First published in the Aug. 27 print issue of the Burbank Leader.
Over the past century, Burbank has had no shortage of artists who have lived and worked within the city.
From Walt Disney’s “Nine Old Men,” who created with ink pens and brushes, to those who now work in front of computer screens at Nickelodeon and Cartoon Network, rare is the Burbanker who doesn’t have a friend or acquaintance who toils in some discipline of the visual arts.
Burbank has also been, and is, the home of many fine artists including Nan Rae, Mina Ho Ferrante, Randall Williams and the late Kendall O’Connor.
While the walls of Burbank homes are adorned with original works, prints and celluloids of many of the aforementioned, the chances are better than good that the most-widely owned and displayed art of Burbankers are the creations of the late Alice Asmar, who died in 2021.
Born in Flint, Michigan, in 1929, Asmar displayed a prodigious talent for drawing and painting as a young child. That talent blossomed during her teens and after earning a bachelor’s degree from Lewis and Clark College in Portland, she matriculated to the University of Washington in Seattle.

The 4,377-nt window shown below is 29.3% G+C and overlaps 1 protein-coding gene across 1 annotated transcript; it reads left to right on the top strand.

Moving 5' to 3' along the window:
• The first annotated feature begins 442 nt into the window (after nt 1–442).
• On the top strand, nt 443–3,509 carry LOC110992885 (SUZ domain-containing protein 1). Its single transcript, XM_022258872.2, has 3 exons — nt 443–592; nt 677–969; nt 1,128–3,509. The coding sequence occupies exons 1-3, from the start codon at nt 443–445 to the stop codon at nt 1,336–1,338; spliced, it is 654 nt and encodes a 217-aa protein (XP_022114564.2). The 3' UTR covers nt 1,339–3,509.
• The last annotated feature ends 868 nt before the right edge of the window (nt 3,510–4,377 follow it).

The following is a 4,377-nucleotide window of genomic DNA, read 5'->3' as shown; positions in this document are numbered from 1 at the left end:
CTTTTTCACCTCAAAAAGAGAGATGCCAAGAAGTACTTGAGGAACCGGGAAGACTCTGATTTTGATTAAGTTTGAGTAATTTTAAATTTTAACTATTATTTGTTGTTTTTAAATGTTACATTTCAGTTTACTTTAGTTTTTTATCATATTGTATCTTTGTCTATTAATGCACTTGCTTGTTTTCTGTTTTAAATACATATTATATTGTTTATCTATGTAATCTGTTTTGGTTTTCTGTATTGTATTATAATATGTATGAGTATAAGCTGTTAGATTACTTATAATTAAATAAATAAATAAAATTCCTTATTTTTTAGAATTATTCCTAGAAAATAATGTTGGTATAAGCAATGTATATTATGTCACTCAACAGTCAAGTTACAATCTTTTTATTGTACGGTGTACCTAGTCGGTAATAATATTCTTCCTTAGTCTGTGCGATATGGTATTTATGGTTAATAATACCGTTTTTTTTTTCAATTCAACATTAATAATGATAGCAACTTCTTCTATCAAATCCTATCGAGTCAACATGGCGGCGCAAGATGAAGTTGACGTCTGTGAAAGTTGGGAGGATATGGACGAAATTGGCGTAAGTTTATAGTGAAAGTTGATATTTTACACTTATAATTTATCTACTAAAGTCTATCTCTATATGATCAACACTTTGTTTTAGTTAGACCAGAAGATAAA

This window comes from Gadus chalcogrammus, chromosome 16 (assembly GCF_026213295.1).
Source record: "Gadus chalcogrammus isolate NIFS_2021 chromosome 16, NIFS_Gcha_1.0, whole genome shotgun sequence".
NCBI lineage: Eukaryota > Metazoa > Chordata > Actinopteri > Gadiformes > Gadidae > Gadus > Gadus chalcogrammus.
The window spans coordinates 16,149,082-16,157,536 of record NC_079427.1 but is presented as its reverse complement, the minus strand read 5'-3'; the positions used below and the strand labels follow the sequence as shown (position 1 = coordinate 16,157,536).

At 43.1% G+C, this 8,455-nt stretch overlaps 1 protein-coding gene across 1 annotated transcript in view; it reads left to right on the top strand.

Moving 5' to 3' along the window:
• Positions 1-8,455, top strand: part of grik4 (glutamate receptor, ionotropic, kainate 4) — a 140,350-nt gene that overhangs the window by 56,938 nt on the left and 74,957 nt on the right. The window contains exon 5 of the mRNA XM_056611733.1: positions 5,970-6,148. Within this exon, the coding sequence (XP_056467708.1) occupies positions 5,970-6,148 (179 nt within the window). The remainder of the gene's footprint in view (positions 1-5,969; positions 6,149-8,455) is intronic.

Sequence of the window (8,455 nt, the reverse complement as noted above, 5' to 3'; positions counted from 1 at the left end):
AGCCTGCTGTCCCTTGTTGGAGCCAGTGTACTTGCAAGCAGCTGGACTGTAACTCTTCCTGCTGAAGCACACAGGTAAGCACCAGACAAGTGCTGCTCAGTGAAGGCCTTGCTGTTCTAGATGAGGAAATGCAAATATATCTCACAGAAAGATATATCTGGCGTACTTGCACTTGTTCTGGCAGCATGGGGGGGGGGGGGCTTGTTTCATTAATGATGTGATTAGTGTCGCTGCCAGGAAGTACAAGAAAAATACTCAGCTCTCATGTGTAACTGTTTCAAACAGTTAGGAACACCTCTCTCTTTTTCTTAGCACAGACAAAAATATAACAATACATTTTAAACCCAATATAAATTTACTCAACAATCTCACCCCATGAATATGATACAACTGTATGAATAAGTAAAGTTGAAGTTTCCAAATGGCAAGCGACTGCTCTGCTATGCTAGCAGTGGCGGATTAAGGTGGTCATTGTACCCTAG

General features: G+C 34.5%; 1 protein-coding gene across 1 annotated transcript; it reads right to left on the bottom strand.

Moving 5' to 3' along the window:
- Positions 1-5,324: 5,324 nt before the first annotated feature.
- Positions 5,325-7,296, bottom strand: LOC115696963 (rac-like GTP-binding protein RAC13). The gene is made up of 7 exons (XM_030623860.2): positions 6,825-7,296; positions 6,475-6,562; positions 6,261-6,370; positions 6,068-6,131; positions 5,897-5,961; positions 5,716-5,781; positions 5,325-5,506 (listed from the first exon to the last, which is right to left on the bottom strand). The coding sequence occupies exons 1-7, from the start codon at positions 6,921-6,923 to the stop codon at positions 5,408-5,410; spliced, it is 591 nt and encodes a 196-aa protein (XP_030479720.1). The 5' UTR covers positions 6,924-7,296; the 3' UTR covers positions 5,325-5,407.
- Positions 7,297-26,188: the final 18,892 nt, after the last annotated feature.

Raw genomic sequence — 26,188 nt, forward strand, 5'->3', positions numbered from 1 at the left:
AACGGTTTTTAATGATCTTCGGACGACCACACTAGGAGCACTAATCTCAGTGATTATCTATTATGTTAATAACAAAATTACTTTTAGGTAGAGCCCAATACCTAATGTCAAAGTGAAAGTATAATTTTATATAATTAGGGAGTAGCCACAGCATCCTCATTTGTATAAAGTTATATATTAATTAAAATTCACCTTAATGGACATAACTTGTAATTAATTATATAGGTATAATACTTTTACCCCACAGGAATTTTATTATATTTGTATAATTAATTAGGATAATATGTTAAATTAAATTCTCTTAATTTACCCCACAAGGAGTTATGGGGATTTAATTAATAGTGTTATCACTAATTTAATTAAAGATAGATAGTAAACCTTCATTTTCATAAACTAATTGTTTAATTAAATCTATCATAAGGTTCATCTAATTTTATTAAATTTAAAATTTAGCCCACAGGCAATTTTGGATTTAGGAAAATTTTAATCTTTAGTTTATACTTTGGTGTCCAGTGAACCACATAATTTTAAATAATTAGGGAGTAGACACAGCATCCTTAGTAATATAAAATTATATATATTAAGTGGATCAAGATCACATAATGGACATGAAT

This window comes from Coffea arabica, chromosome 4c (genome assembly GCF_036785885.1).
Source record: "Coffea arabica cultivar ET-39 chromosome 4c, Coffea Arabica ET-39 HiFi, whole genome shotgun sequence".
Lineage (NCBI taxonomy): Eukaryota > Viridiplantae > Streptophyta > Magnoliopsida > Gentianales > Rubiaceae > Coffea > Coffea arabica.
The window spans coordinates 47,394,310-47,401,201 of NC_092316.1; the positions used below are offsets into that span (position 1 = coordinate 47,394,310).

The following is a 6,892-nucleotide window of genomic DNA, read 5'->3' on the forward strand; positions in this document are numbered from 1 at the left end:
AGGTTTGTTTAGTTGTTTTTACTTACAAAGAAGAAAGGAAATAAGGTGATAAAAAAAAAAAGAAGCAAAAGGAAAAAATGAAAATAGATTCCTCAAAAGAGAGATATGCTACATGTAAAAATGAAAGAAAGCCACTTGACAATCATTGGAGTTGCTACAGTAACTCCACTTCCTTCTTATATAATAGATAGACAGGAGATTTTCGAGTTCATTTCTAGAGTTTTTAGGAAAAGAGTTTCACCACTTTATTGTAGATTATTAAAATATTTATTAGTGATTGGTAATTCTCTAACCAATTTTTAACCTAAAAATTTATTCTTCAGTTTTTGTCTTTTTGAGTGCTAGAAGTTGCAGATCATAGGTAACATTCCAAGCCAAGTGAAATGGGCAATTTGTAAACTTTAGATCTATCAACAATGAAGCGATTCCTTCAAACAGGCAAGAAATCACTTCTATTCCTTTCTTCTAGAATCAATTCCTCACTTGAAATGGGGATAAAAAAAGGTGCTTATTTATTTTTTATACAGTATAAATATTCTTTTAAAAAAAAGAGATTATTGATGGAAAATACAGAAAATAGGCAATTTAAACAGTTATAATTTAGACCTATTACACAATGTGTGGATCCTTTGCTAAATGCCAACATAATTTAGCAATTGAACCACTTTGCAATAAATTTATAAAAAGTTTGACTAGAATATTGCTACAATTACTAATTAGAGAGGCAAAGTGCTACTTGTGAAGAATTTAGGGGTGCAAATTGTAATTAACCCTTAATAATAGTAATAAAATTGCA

Upon graduation, with a Master of Fine Arts degree, Asmar worked for Boeing Aircraft on classified drawings of military aircraft and then returned to Lewis and Clark University as a teacher before finally settling in Burbank where she established a successful career as an artist.
Along with her prolific fine art creations, predominately employing the media of oils, acrylics, pastels and ink, which have been exhibited in numerous prestigious galleries, institutions and private collections, Asmar also worked as an illustrator for the Los Angeles Times and as a private teacher.
Actively involved in the local arts community, she played an instrumental role with the Burbank Art in Public Places Committee and as a two-decade member of the Burbank Cultural Arts Commission.